Kevin Lee The Phoblographer iPhone 6 Product Image 9

Apple has announced a new and larger 4.7-inch iPhone 6 and an even bigger 5.5-inch iPhone 6 Plus and with them comes a new camera. Apple claims it has created an all-new 8MP iSight sensor made up of microscopic 1.5-micron-sized pixels. The headlining feature about this new sensor is it packs Focus Pixels, which is the Cupertino company’s fancy way of saying it has added a phase detect autofocus system, which purportedly locks onto subjects twice as fast as the iPhone 5S.

Apple has also improved its optics adding optical image stabilization to the iSight camera’s f2.2 lens. The iPhone maker claims the newly added OIS will help correct for camera shake going up and down as well as side-to-side. Apple has also improved the rear camera and now it can take HDR shots in a single click rather than three. Meanwhile, iPhonegraphers will now be able to take 43MP panorama shots.

The iPhone 6 is also significantly more capable on the video front. Users picking up the new handset will be able to shoot 1080p movies at 60fps and slow motion footage has been upgraded to 240fps. Lastly Apple has brought back True Tone Flash, which lights up subjects using two differently colored LEDs to produce a more accurate color temperature and better flash photos.

Up front, selfie takers will be happy to know the front facing iSight camera also been overhauled with a larger f2.2 aperture lens that takes in 80% more light. Apple’s head of marketing Phil Schiller also coined the new term “burst selfies” in which the front camera will take 10 self-portrait pictures in a single go. The front facing camera will also let users shoot HDR selfies and HDR video for FaceTime calls.

Check past the break for more images of the iPhone 6 and what its iSight Camera can do.

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iPhone 6 Spotted with a Interchangeable Lens Bayonet in This Latest Patent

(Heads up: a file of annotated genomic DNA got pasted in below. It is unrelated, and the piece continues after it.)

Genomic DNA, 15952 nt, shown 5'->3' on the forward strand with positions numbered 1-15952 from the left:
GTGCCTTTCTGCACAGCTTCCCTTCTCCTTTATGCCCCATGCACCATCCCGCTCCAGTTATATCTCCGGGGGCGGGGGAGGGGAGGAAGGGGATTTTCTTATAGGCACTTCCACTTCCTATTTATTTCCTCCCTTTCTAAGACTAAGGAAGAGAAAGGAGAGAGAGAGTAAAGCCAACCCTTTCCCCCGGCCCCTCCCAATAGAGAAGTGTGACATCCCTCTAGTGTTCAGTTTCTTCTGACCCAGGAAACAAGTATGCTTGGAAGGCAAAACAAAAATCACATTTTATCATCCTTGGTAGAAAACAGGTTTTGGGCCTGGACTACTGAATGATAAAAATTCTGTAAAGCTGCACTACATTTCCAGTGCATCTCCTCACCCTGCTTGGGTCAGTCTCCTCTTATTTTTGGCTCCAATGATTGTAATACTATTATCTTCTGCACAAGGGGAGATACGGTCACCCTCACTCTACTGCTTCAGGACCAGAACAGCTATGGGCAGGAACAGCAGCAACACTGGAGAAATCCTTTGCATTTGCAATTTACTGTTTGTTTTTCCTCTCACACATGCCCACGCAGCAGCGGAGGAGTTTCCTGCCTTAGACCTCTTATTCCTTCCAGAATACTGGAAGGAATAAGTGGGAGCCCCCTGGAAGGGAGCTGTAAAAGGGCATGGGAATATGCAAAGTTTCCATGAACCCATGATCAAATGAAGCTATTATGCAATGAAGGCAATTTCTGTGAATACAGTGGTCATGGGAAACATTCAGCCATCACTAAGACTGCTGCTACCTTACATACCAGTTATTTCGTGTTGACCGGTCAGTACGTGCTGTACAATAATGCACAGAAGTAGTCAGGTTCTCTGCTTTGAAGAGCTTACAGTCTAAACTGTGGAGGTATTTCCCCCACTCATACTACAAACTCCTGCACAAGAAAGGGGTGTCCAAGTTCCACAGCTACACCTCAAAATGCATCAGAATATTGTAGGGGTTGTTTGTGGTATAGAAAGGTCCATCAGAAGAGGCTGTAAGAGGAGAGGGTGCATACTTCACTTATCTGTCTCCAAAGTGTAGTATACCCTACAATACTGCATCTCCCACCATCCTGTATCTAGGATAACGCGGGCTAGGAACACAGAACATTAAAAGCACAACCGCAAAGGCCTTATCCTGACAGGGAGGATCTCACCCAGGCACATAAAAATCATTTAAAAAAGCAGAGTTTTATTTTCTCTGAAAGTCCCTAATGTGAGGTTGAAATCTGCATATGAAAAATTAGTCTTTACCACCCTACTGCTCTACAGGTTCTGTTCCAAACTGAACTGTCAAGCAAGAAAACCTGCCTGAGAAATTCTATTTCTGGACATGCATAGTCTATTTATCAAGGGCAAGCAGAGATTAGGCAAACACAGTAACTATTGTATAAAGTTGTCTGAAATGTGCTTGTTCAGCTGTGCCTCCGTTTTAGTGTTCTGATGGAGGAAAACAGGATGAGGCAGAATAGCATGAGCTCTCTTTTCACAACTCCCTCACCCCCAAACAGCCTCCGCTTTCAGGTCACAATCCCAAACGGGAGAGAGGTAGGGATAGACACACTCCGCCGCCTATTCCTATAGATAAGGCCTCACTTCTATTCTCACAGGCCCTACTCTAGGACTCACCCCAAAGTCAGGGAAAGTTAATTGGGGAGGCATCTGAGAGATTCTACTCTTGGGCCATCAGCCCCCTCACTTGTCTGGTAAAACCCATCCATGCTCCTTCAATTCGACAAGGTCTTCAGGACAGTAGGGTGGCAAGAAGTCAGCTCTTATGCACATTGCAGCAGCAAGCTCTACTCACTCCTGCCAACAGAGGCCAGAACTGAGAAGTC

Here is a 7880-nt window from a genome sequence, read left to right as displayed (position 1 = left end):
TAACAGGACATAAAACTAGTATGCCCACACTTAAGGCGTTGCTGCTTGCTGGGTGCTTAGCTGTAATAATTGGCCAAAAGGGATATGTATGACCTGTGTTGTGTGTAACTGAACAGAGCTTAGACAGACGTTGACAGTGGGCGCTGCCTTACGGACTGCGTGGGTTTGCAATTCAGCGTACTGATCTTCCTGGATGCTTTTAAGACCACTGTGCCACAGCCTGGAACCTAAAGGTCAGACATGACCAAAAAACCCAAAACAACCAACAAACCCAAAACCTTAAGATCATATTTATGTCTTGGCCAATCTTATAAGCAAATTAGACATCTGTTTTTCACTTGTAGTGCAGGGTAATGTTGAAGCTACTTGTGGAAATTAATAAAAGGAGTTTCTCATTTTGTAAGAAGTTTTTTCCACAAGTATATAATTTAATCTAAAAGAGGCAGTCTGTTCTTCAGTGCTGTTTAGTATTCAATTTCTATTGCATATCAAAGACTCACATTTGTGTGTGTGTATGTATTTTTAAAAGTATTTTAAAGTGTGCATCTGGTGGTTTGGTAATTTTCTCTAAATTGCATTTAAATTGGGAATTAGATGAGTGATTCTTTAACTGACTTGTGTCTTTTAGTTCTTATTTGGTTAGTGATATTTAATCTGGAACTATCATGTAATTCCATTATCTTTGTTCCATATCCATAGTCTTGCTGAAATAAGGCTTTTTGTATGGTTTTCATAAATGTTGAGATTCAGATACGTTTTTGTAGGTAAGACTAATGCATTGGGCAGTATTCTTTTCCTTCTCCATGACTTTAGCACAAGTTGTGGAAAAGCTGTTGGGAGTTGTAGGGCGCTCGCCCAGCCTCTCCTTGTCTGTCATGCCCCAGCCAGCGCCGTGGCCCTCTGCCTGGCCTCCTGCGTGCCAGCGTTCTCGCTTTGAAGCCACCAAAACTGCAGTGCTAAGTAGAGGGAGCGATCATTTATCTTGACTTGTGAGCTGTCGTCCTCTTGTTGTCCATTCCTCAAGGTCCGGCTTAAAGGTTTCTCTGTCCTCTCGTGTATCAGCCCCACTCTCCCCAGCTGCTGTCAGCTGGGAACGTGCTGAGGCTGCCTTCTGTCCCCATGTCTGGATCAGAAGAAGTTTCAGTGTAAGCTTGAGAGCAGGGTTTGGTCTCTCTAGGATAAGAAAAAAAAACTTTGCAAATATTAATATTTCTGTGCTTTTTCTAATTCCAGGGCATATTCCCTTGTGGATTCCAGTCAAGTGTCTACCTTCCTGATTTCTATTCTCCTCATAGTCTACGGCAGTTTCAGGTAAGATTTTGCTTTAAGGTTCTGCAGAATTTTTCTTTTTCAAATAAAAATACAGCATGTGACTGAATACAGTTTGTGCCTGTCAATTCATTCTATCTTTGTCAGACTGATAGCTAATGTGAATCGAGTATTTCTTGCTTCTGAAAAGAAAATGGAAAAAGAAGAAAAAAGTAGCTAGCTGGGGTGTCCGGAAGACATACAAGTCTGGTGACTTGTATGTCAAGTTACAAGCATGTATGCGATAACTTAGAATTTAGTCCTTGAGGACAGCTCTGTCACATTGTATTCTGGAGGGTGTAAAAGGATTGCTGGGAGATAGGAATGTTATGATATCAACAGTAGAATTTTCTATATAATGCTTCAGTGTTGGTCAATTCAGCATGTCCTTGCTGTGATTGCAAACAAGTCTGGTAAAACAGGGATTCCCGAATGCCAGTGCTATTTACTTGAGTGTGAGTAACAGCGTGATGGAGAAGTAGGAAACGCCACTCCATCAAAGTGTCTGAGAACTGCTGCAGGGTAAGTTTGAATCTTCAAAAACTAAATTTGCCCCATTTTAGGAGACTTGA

Image courtesy of Apple Insider

Image courtesy of Apple Insider

There’s been plenty of speculation surrounding the iPhone 6‘s new from a 10MP Camera and f1.8 Lens to dual sensors. Now a new patent has come up today—no this one isn’t a April fool’s joke—suggests Apple is toying around with a bayonet that will fit around the iPhone camera to attach removable lenses. From the patent illustrations the lens mount would feature a three-pronged locking mechanism just like most interchangeable lens cameras, where the piece of glass rotates to lock in place.

This additional round plate of metal would have to sit around the lens. Interestingly enough recent leaked images of the iPhone 6 showed a protruding lens, which would create the perfect point for this new ring adapter to wrap around.

Lenses for the iPhone aren’t necessarily a completely novel idea. For years Photojojo among many other companies have made both telephoto and wide-angle lenses users can mount on their smartphones. This will simply be the first time the company has decided to offer such accessories by itself. Previously, the company jumped on making official cases and bumpers, so we could easily see lenses becoming a reality.

Via Ubergizmo

The Next iPhone Might Have a 10MP Camera and f1.8 Lens

iPhone 5SiPhone 6 rumors are flying fast and smartphone photography enthusiasts might be interested in knowing the imaging sensor might make a jump to 10MP or even more. Photography Bay caught wind of the news and this jump in image resolution will be the first time Apple has increased the megapixel count since the iPhone 4S.

Since 2011, the Cupertino-based company has been sitting pretty with improving 8MP sensors and practically unrivaled image processing. But as smartphone rivals have been maxing out their image sensors with 41MP on the Nokia Lumia 1020 and the 20MP Sony Xperia Z1, Apple is going to have to step up their game – even if most of us know that megapixels only account for so much.

On top of increasing the megapixel count, the iPhone 6 could feature an f1.8 lens if early reports from it168 are to be believed. Apple has been steady ratcheting open the iPhone’s aperture from f2.8 in the iPhone 4 f2.4 in the iPhone 4S to f2.2 in the iPhone 5S. At f1.8 the new lens would not only let in more light but also create a shallower depth-of-field and all that creamy bokeh found on wide-open prime lenses.

Additionally, early reports suggest that the iPhone 6 will have interchangeable resin lens filters. Unnamed sources claim a Japanese company called JSR will supply the next iPhone with a transparent resin known as ARTON. The first of these filters include one that’s lighter and thinner than comparable IR filters.

It’s too early to say if any of these early reports are true; but other news has said the iPhone 6 will be a different, larger handset measuring 4.8-inch on the small size alongside with a larger model that will scale thing up past 5-inches. If Apple is willing to change the form factor of its handset again, who knows what else will be different.

Via Photography Bay and TechRadar